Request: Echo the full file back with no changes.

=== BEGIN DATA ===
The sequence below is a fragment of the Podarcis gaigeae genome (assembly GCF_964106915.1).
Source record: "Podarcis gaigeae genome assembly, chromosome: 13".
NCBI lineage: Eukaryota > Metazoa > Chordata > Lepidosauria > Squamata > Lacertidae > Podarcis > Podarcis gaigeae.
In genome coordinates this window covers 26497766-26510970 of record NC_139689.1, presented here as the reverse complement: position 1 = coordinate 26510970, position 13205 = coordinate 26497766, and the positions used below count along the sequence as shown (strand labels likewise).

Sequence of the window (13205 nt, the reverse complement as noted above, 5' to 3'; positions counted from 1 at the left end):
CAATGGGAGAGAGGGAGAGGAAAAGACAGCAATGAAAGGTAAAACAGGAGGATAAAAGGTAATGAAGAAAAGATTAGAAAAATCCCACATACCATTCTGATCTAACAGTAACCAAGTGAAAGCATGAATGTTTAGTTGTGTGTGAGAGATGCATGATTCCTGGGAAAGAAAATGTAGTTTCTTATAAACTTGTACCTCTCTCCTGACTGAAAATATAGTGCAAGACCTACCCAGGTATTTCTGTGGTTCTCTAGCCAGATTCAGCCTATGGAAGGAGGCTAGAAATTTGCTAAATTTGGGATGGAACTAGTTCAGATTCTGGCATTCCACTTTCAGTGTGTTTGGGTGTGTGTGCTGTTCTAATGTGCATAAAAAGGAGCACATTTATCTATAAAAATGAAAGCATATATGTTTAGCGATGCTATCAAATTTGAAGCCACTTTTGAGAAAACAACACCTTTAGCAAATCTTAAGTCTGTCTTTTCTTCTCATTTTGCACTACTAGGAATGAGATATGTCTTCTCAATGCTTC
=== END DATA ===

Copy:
The sequence below is a fragment of the Podarcis gaigeae genome (assembly GCF_964106915.1).
Source record: "Podarcis gaigeae genome assembly, chromosome: 13".
NCBI lineage: Eukaryota > Metazoa > Chordata > Lepidosauria > Squamata > Lacertidae > Podarcis > Podarcis gaigeae.
In genome coordinates this window covers 26497766-26510970 of record NC_139689.1, presented here as the reverse complement: position 1 = coordinate 26510970, position 13205 = coordinate 26497766, and the positions used below count along the sequence as shown (strand labels likewise).

Sequence of the window (13205 nt, the reverse complement as noted above, 5' to 3'; positions counted from 1 at the left end):
CAATGGGAGAGAGGGAGAGGAAAAGACAGCAATGAAAGGTAAAACAGGAGGATAAAAGGTAATGAAGAAAAGATTAGAAAAATCCCACATACCATTCTGATCTAACAGTAACCAAGTGAAAGCATGAATGTTTAGTTGTGTGTGAGAGATGCATGATTCCTGGGAAAGAAAATGTAGTTTCTTATAAACTTGTACCTCTCTCCTGACTGAAAATATAGTGCAAGACCTACCCAGGTATTTCTGTGGTTCTCTAGCCAGATTCAGCCTATGGAAGGAGGCTAGAAATTTGCTAAATTTGGGATGGAACTAGTTCAGATTCTGGCATTCCACTTTCAGTGTGTTTGGGTGTGTGTGCTGTTCTAATGTGCATAAAAAGGAGCACATTTATCTATAAAAATGAAAGCATATATGTTTAGCGATGCTATCAAATTTGAAGCCACTTTTGAGAAAACAACACCTTTAGCAAATCTTAAGTCTGTCTTTTCTTCTCATTTTGCACTACTAGGAATGAGATATGTCTTCTCAATGCTTC